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By: Nathan Anderson | Follow me on Twitter @ndrsn27

We are only two games into the 2021 Stanley Cup Playoffs for the Bruins, and I’m already wondering if we’ll be able to get a more accurate simulation than game two gave us. In the simulation, the Bruins won 3-2 in overtime. In real life, the Bruins won 4-3 in overtime. In the simulation, Taylor Hall, Jake DeBrusk, and Brad Marchand scored the Bruins’ three goals. Those three all scored in real life, plus a goal from Patrice Bergeron.

It will be very hard to top the accuracy of the game two simulation, but we’re going to keep trying. Without giving anything away, I hope game three does beat game two. I think a lot of Bruins fans would be very happy if it did.

First Period

The Bruins’ fourth line stole the show in the first period of game three. After a period that was scoreless for the majority of the twenty minutes, the Bruins struck twice late. Jake DeBrusk is predicted to score in his third game in a row to start the playoffs. If this really happens, and I’m not sure what the chances of that are, I think Bruins fans need to consider if DeBrusk is someone the team should protect in the expansion draft. He had a very bad regular season, but if he can perform when it matters the most, is that worth a protected spot? I think it’s at least worth considering.

Just one minute later, and with less than 30 seconds left, Curtis Lazar opened his goal-scoring account in this prediction. Lazar took a pass from line-mate Chris Wagner and snapped a shot into the top corner to give the Bruins a 2-0 lead. They took that lead into the second period, which would be the first time the Bruins led after the first period in the series.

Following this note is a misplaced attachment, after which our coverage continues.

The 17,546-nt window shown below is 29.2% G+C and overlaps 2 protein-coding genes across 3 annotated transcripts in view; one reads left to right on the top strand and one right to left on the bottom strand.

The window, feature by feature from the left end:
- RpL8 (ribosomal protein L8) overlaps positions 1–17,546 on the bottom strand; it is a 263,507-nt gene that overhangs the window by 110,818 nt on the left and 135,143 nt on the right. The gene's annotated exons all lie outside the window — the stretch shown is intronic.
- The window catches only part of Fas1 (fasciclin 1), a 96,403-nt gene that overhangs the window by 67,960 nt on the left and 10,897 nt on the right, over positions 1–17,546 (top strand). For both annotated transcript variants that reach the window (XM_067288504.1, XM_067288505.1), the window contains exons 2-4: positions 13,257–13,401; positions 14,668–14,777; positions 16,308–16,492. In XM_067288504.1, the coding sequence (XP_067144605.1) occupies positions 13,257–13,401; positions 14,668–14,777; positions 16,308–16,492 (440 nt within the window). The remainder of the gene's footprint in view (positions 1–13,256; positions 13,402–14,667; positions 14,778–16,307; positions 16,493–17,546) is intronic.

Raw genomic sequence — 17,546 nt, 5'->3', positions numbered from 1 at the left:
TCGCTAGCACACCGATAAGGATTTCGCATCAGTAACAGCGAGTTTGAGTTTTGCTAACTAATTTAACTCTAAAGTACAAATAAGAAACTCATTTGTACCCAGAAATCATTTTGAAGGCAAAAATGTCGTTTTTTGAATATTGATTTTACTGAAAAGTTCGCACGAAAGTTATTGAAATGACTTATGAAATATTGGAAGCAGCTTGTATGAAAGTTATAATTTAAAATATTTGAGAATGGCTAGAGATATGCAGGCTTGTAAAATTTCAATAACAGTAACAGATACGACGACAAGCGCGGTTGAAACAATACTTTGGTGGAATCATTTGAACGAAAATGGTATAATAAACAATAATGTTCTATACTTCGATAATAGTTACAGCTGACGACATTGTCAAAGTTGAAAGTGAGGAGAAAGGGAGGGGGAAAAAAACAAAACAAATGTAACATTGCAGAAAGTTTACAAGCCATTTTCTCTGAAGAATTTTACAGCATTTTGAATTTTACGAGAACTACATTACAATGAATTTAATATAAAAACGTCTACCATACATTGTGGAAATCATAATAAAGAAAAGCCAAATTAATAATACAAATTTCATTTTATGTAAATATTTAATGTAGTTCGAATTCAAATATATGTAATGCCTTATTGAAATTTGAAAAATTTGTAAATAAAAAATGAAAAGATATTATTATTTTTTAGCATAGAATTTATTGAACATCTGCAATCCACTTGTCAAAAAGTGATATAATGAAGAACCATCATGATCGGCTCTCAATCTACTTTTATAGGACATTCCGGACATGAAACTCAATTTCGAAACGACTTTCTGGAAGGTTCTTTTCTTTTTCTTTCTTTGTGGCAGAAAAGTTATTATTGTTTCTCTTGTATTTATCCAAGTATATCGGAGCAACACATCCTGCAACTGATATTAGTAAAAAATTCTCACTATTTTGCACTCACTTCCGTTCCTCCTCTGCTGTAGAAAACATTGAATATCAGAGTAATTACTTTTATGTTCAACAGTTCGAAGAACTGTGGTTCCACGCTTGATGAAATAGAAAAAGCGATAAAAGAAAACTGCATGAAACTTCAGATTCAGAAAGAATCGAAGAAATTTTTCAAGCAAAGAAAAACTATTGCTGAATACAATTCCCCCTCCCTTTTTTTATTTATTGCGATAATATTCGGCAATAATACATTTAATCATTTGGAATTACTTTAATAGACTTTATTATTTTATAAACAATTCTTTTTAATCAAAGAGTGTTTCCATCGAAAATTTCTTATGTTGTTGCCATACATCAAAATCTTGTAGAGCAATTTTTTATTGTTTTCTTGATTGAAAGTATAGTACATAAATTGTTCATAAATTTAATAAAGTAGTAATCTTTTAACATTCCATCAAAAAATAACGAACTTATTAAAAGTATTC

Second Period

To start the second period, the Bruins’ first line took over and the captain started it. Patrice Bergeron fired a shot from the slot past the goaltender’s glove and got the second period off to a great start. This put the Bruins up 3-0 just over a minute into the second period, putting them in a great position to try and close out the game.

Not even two minutes later, David Pastrnak increased the lead to 4-0 for the B’s. This time the shot beat the Caps goalie under his glove, and he was pulled shortly after. Pastrnak has been noticeably quiet so far in games one and two, so it would be great if he could pop up with a goal in game three.

Evgeny Kuznetsov pulled one goal back for the Capitals with seven minutes left in the second period. The Capitals forward beat Rask blocker side to make the game 4-1 and give the Capitals a chance. While being three goals down is never a favorable position, the Capitals are a team that has the firepower to come back from that deficit.

Third Period

However, that wasn’t the case in this game, as the Bruins used the third period to put the game away. Just 30 seconds into the period, Brad Marchand scored in what would be his second straight game. This would also be the first game of this year’s playoffs in which all three members of the perfection line score a goal. Taylor Hall and Chris Wagner also added goals for the Bruins, while Anthony Mantha scored a consolation goal for the Caps.

Final Score: Bruins 7 – Capitals 2

One interesting detail about this simulation is that, as I mentioned, it predicted each member of the first line to score a goal, but it also predicted every fourth line forward on the Bruins to score a goal. A blowout of this magnitude would be more than welcome after the stress of two straight overtime games, in addition to the late comeback in game two. Puck drop for game three is scheduled to be broadcasted on NBCSN and NESN on Wednesday, May 19, at 6:30 pm.